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Rick Howes of Dundee Precious Metals says the mining industry needs to innovate and find new efficiencies in an era of depressed metals prices. (IVAN ALVARADO/REUTERS)
Rick Howes of Dundee Precious Metals says the mining industry needs to innovate and find new efficiencies in an era of depressed metals prices. (IVAN ALVARADO/REUTERS)

RICK HOWES

We need disruptive innovation in the mining sector, as well Add to ...

Rick Howes is chief executive officer of Dundee Precious Metals.

While declining metal prices have cast a negative light on the status of the mining industry, the facts still speak to the tremendous role mining plays in the Canadian economy. More than 380,000 Canadians work directly in the industry, and in Ontario alone, another 68,000 work for mining industry suppliers. The dynamics of the global economy are forcing adjustment on many, but our country’s historical strengths and continued expertise in mining positions us to lead globally moving forward.

To do so, however, requires us to apply the same innovative principles to our business as seen in software, financial services and retail. How will we adapt to disruption and the growing distribution of mining expertise around the world? The answer means focusing on how we can build the mines of the future that use technology and data to operate more efficiently and effectively.

The pressure for this isn’t just the product of depressed demand and metals prices. The far more significant driver of change is a restructuring of our industry’s competitive dynamic. In mining, competitiveness will no longer be premised upon land and capital, as it has been in the past. Instead, we’re quickly moving toward a technology- and data-enabled period in which success and failure will depend on our ability to extract efficiencies and productivity from the information we collect at our operations.

The result will see the evolution of traditional mining companies into knowledge-based companies that use data analysis and technology to optimize the extraction of metals. In so doing, we’ll soon come face to face with non-traditional competitors, companies whose superiority in technology and data analysis will make the physical extraction of a metal a secondary concern.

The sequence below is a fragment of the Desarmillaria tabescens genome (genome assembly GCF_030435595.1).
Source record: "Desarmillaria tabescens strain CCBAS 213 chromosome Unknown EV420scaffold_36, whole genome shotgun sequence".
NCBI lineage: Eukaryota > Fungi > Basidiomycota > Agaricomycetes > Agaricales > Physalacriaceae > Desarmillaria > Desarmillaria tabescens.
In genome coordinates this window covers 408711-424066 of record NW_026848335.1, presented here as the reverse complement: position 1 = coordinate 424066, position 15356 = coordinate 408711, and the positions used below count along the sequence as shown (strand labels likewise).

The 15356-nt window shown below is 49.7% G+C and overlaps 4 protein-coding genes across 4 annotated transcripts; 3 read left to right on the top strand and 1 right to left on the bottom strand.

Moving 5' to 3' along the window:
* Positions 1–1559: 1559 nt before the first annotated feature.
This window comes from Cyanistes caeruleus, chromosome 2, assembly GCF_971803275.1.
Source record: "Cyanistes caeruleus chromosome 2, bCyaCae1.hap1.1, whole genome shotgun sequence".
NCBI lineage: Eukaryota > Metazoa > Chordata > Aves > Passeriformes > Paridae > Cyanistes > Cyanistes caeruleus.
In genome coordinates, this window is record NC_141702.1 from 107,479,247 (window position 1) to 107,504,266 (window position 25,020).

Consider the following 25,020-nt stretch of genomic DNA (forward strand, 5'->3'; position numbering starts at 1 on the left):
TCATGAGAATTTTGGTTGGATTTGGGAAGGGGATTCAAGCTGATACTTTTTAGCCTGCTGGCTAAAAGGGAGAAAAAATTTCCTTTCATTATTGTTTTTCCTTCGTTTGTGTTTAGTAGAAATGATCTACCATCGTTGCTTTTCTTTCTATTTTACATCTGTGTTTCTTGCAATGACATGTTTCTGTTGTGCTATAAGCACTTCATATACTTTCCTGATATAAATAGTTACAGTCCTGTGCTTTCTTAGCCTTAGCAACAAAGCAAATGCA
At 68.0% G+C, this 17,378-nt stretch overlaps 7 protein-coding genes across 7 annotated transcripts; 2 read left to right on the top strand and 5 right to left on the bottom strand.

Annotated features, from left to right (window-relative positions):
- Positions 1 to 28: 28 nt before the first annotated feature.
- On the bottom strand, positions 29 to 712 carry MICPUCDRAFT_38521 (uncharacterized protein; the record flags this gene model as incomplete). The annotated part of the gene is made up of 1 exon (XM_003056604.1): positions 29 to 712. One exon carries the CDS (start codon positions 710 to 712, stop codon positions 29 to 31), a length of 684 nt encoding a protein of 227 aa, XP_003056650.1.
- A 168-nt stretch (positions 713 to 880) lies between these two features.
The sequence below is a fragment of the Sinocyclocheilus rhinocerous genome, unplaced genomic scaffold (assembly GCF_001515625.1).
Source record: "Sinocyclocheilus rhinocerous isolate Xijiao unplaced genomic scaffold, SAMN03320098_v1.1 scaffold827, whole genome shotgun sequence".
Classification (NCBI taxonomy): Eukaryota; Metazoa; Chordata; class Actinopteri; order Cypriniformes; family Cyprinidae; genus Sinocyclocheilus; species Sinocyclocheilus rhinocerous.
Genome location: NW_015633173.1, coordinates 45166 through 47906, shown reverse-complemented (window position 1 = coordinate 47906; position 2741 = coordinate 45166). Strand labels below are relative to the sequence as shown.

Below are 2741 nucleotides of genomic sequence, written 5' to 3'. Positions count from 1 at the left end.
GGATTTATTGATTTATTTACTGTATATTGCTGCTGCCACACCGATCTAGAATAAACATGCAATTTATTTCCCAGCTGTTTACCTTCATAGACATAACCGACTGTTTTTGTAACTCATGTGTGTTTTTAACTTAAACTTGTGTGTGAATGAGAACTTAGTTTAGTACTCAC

This competitive pressure raises the bar for our industry to new heights. Wanting to change is one thing – doing so is easier said than done, as I’ve learned firsthand. Our company made its first shift to the digital age and the Internet of Things with our underground mine in Chelopech, Bulgaria. We called it “taking the lid off the mine.” Using wireless technologies for communications and location tracking, along with smart connected equipment and sensors, we now have the ability to see past rock to what is happening in real time throughout the mine. This allows for far better decisions to be made about the use of resources to achieve our goal of safe and cost-effective production.

Although risks had to be taken to make these advances, they pale in comparison to the many other risks that mining faces as we operate in remote and undeveloped regions of the world. We’ve done so because we believe we need to in order to remain a step ahead.

More broadly, however, our industry is late to the game with respect to technological adoption. And while there is certainly low-hanging fruit in sensors and wireless technologies, fully extracting the potential of big data and other next-generation technologies such as three-dimensional virtual reality and simulation will require the development of a rich ecosystem of talent and partners.

The tools and trades for 20th-century mining are being pushed aside by a new generation of techniques and processes that draw their inspiration from a variety of knowledge industries. With this change comes demand for the same type of talent that currently flows to software, gaming and other popular technology sectors. We need that talent, too.

It’s true that these advances in technology will mean we need less labour as automation becomes more prevalent in our mines. The upside is the development of a new demand for mining knowledge workers, notably around the analysis of big data and the development of new systems that apply a variety of sensor, wireless and 3-D technologies. And while the physical footprint of Canadian mining companies will continue to grow abroad, our need for specialized knowledge workers in Canada will only grow if we effectively transition our companies into technology and data-enabled ones.

Ultimately, it’s fair to say that our success in navigating the transition facing Canada’s mining industry will require significant levels of risk-taking. This is inherent in any business that requires exceptionally large capital investments to be made. However, for mining, moving forward requires a new type of risk-taking that places technology and its utilization both under and above ground as a top priority. To facilitate this, we need to build an ecosystem around our industry that isn’t just about the movement of raw materials, but rather about the exchange of information. Developing the expertise and knowledge to do so requires collaboration among industry, government and postsecondary institutions.

As our new federal partner looks to grow Canada’s economy, our focus with regard to innovation can’t simply be on traditional technology companies. Rather, we’ll win by helping companies in industries where Canada has a strong competitive position to transition into the technology- and data-enabled global leaders of tomorrow.

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